Recognizing deadly anticonvulsant side effects.
The patient might have a drug hypersensitivity syndrome or toxic epidermal necrolysis--both of which have been associated with anticonvulsant therapy, Dr. Elston said in a presentation on life-threatening dermatoses at the conference. Time is critical for such patients, as prompt recognition and appropriate treatment often hold the key to survival, he stated.
Toxic epidermal necrolysis (TEN) is the most severe cutaneous manifestation associated with anticonvulsive therapy. The rare condition is most commonly associated with the aromatic-ring antiepileptic agents (carbamazepine, phenobarbital, and phenytoin), but it has also been reported with other anticonvulsants, such as lamotrigine, particularly when used in combination with valproic acid, said Dr. Elston of Geisinger Medical Center, Danville, Pa.
A diagnosis of anticonvulsant hypersensitivity disorder should be presumed if the rash is morbilliform or scarlatiniform and is accompanied by facial edema, fever, and/or lymphadenopathy. Additional clinical features often include hepatitis, eosinophilia, and atypical lymphocytosis.
Acute-onset rashes that present as severe mucosal erosions with epidermal detachment and widespread erythematosus macules may be either Stevens-Johnson syndrome (SJS) or TEN. The former, associated with a 5% mortality rate, is often defined by purpuric macules and atypical target lesions, full-thickness epidermal necrosis, mucous membrane involvement, and detachment of less than 10% of the total cutaneous surface.
Possibly a more severe variant of the same process, TEN shares the histologic features of SJS, but detachment affects more than 30% of the cutaneous surface and the mortality is significantly higher. Acute onset of intense skin tenderness also indicates TEN, Dr. Elston said.
Skin biopsy will show a combination of normal stratum corneum and keratinocyte necrosis, which is important for diagnosis because it rules out other serious dermatologic conditions.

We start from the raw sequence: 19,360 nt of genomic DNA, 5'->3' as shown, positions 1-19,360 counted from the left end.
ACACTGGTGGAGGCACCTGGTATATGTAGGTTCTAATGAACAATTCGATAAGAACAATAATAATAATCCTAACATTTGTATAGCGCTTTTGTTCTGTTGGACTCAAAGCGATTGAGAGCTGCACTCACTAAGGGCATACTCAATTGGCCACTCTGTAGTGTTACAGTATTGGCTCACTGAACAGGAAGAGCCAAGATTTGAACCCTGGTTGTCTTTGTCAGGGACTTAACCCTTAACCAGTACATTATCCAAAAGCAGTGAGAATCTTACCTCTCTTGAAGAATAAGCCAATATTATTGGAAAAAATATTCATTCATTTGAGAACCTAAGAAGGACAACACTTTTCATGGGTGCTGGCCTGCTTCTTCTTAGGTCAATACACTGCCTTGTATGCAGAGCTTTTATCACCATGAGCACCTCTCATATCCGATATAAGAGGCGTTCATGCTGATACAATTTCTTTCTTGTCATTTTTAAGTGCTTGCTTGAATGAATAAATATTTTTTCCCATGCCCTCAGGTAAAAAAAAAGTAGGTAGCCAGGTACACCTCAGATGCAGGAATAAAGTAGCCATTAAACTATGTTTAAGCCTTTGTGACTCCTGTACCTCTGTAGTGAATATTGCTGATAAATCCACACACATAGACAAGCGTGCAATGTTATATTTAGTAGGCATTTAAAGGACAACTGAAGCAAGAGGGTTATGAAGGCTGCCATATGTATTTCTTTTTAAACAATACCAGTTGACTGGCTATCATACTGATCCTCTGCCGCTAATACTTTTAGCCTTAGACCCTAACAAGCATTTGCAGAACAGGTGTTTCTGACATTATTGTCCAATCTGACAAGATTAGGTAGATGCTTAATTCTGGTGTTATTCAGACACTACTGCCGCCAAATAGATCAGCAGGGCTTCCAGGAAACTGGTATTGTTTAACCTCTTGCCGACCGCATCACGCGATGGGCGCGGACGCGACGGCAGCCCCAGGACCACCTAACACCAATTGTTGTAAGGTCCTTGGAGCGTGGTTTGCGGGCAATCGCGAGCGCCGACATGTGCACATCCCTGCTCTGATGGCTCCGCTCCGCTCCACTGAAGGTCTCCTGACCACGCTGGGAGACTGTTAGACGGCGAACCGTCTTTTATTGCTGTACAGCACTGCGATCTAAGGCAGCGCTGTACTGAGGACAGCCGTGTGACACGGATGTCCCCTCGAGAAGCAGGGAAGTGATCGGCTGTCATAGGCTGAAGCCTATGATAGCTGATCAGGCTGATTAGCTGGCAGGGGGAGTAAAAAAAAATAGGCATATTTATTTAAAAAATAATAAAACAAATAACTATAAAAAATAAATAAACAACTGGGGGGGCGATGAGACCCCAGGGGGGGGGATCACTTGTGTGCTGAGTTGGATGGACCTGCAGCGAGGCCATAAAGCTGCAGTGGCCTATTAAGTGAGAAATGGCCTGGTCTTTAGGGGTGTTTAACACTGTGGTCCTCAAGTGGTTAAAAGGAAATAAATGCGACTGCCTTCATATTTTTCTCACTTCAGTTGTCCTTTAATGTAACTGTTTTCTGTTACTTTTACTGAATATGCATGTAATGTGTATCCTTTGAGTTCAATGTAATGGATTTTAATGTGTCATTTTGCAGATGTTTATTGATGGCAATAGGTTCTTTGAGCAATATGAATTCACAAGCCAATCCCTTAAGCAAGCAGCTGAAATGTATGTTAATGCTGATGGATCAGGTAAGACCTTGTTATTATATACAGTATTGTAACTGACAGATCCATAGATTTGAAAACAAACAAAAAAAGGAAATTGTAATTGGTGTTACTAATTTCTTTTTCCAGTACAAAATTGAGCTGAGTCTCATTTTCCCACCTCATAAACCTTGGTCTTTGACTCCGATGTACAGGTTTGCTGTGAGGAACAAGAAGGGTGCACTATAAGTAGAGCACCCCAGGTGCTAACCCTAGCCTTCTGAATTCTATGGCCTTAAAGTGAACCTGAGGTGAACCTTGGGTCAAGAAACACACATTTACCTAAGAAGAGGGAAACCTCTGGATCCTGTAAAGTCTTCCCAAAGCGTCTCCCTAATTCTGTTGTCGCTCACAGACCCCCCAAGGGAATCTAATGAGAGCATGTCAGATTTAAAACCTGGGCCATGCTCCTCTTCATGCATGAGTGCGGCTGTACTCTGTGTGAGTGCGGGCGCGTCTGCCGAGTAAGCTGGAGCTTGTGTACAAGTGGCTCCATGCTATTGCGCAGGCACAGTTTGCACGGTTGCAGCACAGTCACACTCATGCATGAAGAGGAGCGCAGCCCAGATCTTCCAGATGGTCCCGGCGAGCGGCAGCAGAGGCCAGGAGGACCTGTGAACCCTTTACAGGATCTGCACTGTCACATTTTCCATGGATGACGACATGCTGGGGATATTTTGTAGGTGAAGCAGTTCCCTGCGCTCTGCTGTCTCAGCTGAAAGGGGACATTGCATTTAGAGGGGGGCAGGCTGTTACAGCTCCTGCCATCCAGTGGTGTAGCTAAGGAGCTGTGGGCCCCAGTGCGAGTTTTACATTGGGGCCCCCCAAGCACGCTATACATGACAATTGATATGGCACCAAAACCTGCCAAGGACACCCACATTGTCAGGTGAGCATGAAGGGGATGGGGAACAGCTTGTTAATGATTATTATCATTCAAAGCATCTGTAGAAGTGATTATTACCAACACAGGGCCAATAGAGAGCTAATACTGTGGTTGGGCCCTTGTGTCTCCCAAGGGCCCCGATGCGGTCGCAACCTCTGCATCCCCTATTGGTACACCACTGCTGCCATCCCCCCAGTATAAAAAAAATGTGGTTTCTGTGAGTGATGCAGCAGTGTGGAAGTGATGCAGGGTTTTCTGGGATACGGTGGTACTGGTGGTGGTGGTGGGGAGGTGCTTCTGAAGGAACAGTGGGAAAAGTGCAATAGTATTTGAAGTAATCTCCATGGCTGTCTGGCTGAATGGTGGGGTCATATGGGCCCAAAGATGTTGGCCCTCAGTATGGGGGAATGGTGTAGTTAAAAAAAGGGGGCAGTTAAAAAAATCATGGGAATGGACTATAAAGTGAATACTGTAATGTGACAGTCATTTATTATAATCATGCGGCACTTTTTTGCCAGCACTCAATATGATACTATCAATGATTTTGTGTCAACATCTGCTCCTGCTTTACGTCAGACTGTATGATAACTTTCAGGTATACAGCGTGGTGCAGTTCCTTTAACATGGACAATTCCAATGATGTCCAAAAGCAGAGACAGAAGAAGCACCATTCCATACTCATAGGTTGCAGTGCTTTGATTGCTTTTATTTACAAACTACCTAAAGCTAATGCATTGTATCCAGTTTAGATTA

A thorough patient history is also critical for accurate diagnosis and appropriate treatment, Dr. Elston emphasized, noting that delineating a drug exposure timeline is particularly important, as is determining previous exposure history. If the patient has been previously sensitized to the offending drugs, more rapid onset and a worse prognosis are likely, he noted.
The most important treatment is to withdraw the anticonvulsant immediately and switch to an alternative medication for seizure control. "Doing so requires extreme care because of the high degree of cross-reactivity" among the various agents--particularly, but not exclusively, the aromatic drugs, he noted.
"Lamotrigine [Lamictal] is not an aromatic, yet it has a black box warning about its association with SJS and TEN, especially when used in combination with valproic acid," Dr. Elston said. "I also wouldn't use gabapentin because of the disturbing number of anecdotal reports associating it with recurrence of hypersensitivity reactions."
Valproic acid has a low independent association with the skin eruptions, and "'is probably the safest choice for alternative seizure control," Dr. Elston noted.
Besides intravenous fluid replacement, the main types of symptomatic treatment for the more severe exfoliative conditions are the same as for burns--debridement, dressings, growth factors, and aggressive monitoring for infection and for fluid and electrolyte disturbances, Dr. Elston said. In fact, "patients should be transferred to a burn center if possible," he noted. Burn center care can improve mortality, primarily because of the specialized and intensive nursing support, he said.
Patients should also be monitored by an ophthalmologist for ocular sequelae, and preventive measures should be taken.
In discussing drug therapy, Dr. Elston said he doesn't recommend systemic corticosteroids because in some studies they have been associated with increased mortality when used for more than 48 hours. Intravenous immunoglobulin is a promising but unproven therapy, he said. Thalidomide, proposed as a treatment for TEN because it is a potent inhibitor of tumor necrosis factor-[alpha] action, is not recommended. "A well-designed trial to study its effectiveness was stopped because of excess mortality" in patients receiving the drug, Dr. Elston said.
Although the causative mechanisms are not well established, drug hypersensitivity syndrome may be associated with reactivation of human herpes virus 6.
Prompt diagnosis, withdrawal of the causative drug, avoidance of cross-reactive drugs, and appropriate supportive care appear to be the best way to manage these patients, Dr. Elston said.
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|Title Annotation:||Skin Disorders|
|Publication:||Family Practice News|
|Date:||Mar 1, 2005|
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